Case study: smouldering MS on dimethyl fumarate
To switch to alemtuzumab or cladribine you would need to have had a relapse and new lesions on your MRI. You would not be eligible for AHSCT as DMF is not classified as a high-efficacy DMT.
I am a 48-year-old female (1.71m, 71kg) who has probably had MS since 2002. My initial presentation was optic neuritis but was only diagnosed in 2016 after having had episodes of facial numbness and tingling (opposite sides). Prior to being diagnosed, I had fatigue, which was put down to my work.
I was diagnosed with RRMS based on the above, findings on MRI (more than 10 lesions) and a visual evoked potential. I did not have a lumbar puncture. I was started on DMF (Tecfidera) and have been relapse-free with no new lesions on the annual brain MRIs. I have ongoing symptoms that have been put down as an exacerbation of existing symptoms.
I am reasonably active but struggle with cognitive fatigue, poor cognition and brain fog. Multi-tasking is a challenge, walking and talking seems more draining and difficult than for example running for longer distances by myself. The more fatigued I get, the harder I find it to string a sentence together.
I used to be a very high achieving professional, used to multi-tasking, but my verbal intake capacity has suffered as shown in a recent neuropsychology assessment. I am now no longer able to work in my profession due to my cognition and fatigue issues.
I am about to switch to ocrelizumab, mainly as I am still getting side effects from DMF, such as hot flushes with associated fatigue. I am hoping ocrelizumab might improve my fatigue and brain fog.
Rather than switching to ocrelizumab, should I instead look at immune reconstitution therapies like alemtuzumab (Lemtrada), cladribine (Mavenclad) or HSCT - or will it be too late? I am aware that alemtuzumab is being discouraged as it would mean that I have to self isolate for 3 months and that the current pandemic situation makes this DMT switch even riskier.
Prof’ G Opinion
Unfortunately, under the NHS England guideline if your MS is inactive (no relapses or MRI activity) you can only switch horizontally to another DMT that is licensed for active MS. This would include interferon beta, glatiramer acetate, teriflunomide, ocrelizumab and ofatumumab. To be treated with alemtuzumab or cladribine you would need to have had a relapse and new lesions on your MRI. Under the London AHSCT guidelines, you would not be eligible for AHSCT as you have not failed a high-efficacy DMT.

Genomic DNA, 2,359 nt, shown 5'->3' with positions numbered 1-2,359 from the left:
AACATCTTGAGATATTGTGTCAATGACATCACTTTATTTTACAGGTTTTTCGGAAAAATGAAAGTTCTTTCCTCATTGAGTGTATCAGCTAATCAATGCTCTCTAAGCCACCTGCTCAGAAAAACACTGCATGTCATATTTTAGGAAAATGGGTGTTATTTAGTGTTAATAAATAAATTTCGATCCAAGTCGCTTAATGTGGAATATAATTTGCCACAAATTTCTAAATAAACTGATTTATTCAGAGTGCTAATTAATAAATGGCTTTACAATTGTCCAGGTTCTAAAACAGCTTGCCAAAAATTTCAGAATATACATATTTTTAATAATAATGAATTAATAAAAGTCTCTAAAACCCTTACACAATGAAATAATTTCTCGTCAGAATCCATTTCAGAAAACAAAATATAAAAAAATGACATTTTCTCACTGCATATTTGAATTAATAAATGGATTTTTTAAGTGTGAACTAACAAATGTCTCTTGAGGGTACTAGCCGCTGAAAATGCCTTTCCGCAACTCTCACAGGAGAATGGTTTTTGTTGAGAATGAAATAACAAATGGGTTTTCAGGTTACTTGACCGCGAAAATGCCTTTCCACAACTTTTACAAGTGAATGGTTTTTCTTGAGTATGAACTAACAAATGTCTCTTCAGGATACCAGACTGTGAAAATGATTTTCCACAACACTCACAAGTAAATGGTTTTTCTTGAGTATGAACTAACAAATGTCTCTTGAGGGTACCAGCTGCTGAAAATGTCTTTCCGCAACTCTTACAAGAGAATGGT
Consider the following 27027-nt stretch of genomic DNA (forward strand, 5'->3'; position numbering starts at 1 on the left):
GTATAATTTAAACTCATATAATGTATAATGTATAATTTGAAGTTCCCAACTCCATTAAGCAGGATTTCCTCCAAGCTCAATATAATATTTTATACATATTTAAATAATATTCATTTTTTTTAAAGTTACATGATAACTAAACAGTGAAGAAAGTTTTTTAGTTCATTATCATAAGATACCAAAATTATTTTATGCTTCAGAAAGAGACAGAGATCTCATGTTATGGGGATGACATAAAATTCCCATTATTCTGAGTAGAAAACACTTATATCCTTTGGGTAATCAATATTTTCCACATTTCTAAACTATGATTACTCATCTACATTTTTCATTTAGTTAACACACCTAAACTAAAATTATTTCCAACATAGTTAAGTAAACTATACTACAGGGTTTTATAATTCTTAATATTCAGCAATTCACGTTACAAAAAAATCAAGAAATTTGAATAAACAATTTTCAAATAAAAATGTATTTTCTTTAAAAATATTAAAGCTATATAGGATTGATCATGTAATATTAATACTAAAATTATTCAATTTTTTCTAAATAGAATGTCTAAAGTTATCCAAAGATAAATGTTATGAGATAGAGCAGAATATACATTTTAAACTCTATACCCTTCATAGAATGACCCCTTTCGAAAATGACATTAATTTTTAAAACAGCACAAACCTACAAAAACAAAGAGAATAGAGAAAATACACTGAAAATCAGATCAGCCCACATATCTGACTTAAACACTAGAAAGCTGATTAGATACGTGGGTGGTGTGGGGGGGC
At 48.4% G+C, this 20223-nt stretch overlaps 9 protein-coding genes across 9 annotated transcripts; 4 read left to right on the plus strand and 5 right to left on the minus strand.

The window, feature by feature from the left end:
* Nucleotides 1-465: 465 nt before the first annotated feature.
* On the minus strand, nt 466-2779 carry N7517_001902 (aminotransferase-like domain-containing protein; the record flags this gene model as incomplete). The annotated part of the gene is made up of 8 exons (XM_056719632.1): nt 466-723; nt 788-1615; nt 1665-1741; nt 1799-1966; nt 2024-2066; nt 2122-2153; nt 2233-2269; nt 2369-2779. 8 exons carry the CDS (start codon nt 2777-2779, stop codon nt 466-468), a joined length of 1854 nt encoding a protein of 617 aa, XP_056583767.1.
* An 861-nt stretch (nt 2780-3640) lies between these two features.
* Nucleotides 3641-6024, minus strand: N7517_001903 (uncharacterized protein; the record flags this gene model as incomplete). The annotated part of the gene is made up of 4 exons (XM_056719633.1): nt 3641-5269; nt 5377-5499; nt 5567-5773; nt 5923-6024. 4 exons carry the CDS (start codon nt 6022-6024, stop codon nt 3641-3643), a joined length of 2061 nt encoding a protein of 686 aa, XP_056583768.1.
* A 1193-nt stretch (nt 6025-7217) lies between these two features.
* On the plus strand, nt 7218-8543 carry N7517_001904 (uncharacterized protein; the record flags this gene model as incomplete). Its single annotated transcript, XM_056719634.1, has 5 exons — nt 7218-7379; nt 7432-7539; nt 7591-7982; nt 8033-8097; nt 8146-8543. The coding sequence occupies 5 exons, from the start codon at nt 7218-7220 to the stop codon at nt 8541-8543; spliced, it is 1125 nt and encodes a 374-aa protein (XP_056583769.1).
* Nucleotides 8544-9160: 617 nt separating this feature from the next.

I am not sure it is too late for an IRT, but I would need to see your investigations and exam you. Responses to most anti-inflammatory DMTs including IRTs depends on whether or not you have active disease.
I am not sure that you do have to self-isolate for three months after alemtuzumab treatment. As we now have vaccines and treatments for COVID-19 the risk of COVID-19 is much lower. I now only recommend 4 weeks of self-isolation post-alemtuzumab, to cover the at-risk period before innate immunity has recovered. However, saying this alemtuzumab-treated patients need to be sensible about trying to avoid high-risk COVID-19 environments.
However, as you are having ongoing symptoms it suggests your MS may be active. In our centre, we would offer you a lumbar puncture and CSF analysis and if you had raised neurofilament levels would classify you as having active disease and offer you a switch. It would be very helpful to know what has been happening to your brain volume over the last few years and also to know if you have acquired any lesions in your spinal cord. Has your neurological examination and EDSS changed over the last few years? Have you been self-monitoring and documented worsening of physical functioning? All this information adds to the picture to help decide if you have worsening or stable and active or inactive MS.
Yes, you may have what we call smouldering MS or progression independent of relapses (PIRA), based on what you have told me about your worsening cognition. Whether this is due to MS, another disease process or superimposed ageing is a moot point.